The Court of Appeal has found that there was no breach of fiduciary duty where an introducing broker failed to inform its client investors of the amount of commission it received from the financial institution to which it had introduced them: Medsted Associates Ltd v Canaccord Genuity Wealth (International) Ltd  EWCA Civ 83.
This decision represents a novel application of the law in this area and it offers helpful guidance as to the scope of the fiduciary duty that may be owed by an agent to its principal to disclose commission payments. The Court of Appeal confirmed the following general principles of broader application:
- A principal’s knowledge of its agent’s remuneration may limit the scope of the fiduciary duty that the agent owes to its principal to disclose that remuneration.
- Generally speaking, where a principal knows that its agent is being paid by another party, it cannot complain that it did not know the precise particulars of the amount paid.
- However, where there is no trade or customary usage, the principal’s knowledge of the commission may need to be “more specific“. Considering the specificity of knowledge required by a principal, the Court of Appeal noted two factors relevant in the present case:
- Sophistication of the principal – in this case the investors were wealthy and experienced investors.
- Degree of secrecy – the commission was less “secretive” because the investors knew that all the commission payable to the broker was payable bythe financial institution (the investors did not pay any commission to the broker themselves, they only paid commission to the financial institution).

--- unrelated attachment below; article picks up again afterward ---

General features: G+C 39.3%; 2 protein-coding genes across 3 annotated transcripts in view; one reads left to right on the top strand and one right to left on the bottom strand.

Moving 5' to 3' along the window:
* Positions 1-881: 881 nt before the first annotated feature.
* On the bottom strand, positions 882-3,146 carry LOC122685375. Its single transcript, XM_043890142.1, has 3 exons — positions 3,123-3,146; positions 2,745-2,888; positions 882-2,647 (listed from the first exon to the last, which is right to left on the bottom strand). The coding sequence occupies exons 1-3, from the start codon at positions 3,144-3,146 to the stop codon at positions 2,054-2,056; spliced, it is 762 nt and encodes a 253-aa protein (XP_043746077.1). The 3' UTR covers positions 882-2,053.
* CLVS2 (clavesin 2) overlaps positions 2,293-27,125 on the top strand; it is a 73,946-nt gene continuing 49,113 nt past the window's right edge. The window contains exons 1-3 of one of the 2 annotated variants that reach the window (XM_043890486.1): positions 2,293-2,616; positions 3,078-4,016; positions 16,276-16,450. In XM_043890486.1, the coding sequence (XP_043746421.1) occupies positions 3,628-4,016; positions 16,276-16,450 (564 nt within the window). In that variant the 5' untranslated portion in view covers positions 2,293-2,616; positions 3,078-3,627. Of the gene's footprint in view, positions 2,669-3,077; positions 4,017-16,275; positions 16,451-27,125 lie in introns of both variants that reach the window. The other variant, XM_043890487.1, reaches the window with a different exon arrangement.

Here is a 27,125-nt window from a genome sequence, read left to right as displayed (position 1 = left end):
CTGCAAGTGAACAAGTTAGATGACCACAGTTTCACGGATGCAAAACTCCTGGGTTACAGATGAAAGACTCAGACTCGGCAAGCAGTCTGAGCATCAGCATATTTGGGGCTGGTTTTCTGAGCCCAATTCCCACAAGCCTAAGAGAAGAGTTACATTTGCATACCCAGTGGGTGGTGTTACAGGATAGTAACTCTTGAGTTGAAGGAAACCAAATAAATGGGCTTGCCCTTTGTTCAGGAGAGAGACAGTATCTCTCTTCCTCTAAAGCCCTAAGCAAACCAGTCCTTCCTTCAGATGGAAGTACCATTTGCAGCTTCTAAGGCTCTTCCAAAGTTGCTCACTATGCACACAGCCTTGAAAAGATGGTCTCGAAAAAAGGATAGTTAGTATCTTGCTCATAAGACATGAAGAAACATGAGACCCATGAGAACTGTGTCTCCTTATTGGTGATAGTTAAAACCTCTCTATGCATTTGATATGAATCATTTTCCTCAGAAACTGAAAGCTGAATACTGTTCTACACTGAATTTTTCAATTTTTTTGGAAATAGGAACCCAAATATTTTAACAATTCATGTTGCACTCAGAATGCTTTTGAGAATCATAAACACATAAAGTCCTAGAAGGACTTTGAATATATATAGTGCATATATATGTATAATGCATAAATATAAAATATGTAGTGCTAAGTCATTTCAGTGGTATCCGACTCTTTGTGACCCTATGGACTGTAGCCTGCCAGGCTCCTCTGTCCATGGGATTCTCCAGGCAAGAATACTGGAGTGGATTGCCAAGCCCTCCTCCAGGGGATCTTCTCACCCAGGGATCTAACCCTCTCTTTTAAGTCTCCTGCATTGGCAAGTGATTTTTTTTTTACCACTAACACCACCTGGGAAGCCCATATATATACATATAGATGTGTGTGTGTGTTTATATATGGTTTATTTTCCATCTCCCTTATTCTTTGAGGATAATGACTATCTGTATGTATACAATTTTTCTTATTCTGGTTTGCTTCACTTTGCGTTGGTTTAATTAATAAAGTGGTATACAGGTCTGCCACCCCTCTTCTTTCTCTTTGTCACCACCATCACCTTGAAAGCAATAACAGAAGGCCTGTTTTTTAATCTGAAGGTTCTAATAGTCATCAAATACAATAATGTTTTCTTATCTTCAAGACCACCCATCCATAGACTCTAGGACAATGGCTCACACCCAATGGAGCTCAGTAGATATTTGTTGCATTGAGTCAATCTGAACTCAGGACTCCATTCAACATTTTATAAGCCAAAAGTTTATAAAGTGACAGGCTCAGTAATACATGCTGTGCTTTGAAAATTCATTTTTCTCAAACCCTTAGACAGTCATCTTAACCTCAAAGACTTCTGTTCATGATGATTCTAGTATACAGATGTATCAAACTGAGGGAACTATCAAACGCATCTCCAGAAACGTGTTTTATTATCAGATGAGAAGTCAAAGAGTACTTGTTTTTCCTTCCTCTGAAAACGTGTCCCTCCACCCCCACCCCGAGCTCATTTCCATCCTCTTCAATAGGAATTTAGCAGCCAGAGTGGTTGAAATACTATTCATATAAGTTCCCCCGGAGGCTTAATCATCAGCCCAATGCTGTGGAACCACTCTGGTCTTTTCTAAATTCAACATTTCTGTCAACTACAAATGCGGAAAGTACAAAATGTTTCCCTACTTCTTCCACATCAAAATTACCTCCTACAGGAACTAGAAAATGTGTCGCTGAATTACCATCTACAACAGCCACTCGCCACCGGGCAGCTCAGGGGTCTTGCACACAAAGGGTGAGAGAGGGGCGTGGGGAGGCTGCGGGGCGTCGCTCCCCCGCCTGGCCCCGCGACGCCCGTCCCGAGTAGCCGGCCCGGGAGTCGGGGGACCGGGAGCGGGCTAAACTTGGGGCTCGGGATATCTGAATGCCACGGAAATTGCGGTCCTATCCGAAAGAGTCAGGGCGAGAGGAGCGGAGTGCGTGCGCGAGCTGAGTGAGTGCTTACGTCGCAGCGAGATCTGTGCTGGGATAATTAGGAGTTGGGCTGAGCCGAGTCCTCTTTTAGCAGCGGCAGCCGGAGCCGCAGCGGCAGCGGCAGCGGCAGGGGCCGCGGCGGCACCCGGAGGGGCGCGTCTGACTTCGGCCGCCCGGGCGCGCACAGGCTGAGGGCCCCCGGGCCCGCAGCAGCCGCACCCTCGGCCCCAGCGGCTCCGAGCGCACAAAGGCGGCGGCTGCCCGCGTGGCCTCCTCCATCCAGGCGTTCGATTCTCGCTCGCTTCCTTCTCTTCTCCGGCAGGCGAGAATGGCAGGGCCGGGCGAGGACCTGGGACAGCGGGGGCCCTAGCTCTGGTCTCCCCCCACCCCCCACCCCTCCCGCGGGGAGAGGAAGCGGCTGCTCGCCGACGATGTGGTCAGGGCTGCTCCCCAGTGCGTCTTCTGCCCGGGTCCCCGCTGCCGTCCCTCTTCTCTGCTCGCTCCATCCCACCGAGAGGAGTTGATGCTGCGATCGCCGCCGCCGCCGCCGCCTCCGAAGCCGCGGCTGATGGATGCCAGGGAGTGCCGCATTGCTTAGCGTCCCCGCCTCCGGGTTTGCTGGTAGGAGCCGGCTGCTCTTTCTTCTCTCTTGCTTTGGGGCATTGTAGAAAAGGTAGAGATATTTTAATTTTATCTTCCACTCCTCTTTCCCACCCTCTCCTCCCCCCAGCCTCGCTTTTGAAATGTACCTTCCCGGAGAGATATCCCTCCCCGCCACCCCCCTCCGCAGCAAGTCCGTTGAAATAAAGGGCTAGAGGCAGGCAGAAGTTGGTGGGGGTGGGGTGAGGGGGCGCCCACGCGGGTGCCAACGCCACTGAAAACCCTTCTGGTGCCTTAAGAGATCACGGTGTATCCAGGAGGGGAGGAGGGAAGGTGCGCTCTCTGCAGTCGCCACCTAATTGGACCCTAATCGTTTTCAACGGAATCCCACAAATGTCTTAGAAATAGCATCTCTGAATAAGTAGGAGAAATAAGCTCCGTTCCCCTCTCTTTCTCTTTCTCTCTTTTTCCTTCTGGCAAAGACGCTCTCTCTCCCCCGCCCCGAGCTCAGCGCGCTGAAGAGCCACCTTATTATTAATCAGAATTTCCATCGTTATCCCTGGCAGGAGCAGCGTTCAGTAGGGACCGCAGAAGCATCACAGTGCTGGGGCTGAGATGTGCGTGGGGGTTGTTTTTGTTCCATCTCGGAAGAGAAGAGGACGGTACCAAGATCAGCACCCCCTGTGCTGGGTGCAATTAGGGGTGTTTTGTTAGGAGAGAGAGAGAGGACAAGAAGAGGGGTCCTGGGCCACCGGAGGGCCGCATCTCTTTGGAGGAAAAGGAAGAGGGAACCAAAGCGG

In the present case, the Court of Appeal concluded that there was no duty on the broker to disclose to the investors the actual amount of the commission it received from the financial institution. The broker’s failure to disclose the amount of commission it received did not, therefore, represent a breach of the broker’s fiduciary duty.
Collins Stewart (now called Cannacord Genuity, the defendant) is an investment firm. It entered into an introducing agreement with a broker, Medsted (the claimant), under which Medsted would introduce investors to Collins Stewart. The agreement provided that Medsted would be paid a proportion of the commission received by Collins Stewart from introduced investors. The agreement contained a non-circumvention term prohibiting Collins Stewart from dealing with introduced investors directly (this was a point of dispute between the parties, but confirmed by the High Court, see below).
Medsted successfully introduced 16 investor clients who traded through Collins Stewart. Subsequently however, Collins Stewart did business with some of them directly, cutting Medsted out of its share of the commission.
High Court Decision
The High Court found that Collins Stewart was in breach of its obligation not to circumvent Medsted by dealing directly with investors introduced by it, and Medsted had suffered loss by missing out on the payments to which it was entitled. However, the High Court awarded nominal damages, because it found that Medsted owed fiduciary duties to the introduced investors, which it had breached by failing to tell the investors of the precise split of commission as between Collins Stewart and Medsted. In this context a key finding of fact by the High Court was that the investors did not pay a commission to Medsted and so must have assumed that Medsted was receiving payment from Collins Stewart, to which the investors did pay commission (this point was not appealed).
Notwithstanding the above finding of fact, the High Court described the payments from Collins Stewart to Medsted as a “secret commission” and denied any substantive recovery on public policy grounds, because otherwise the court would be assisting Medsted to profit from its own breach of fiduciary duty. Medsted appealed.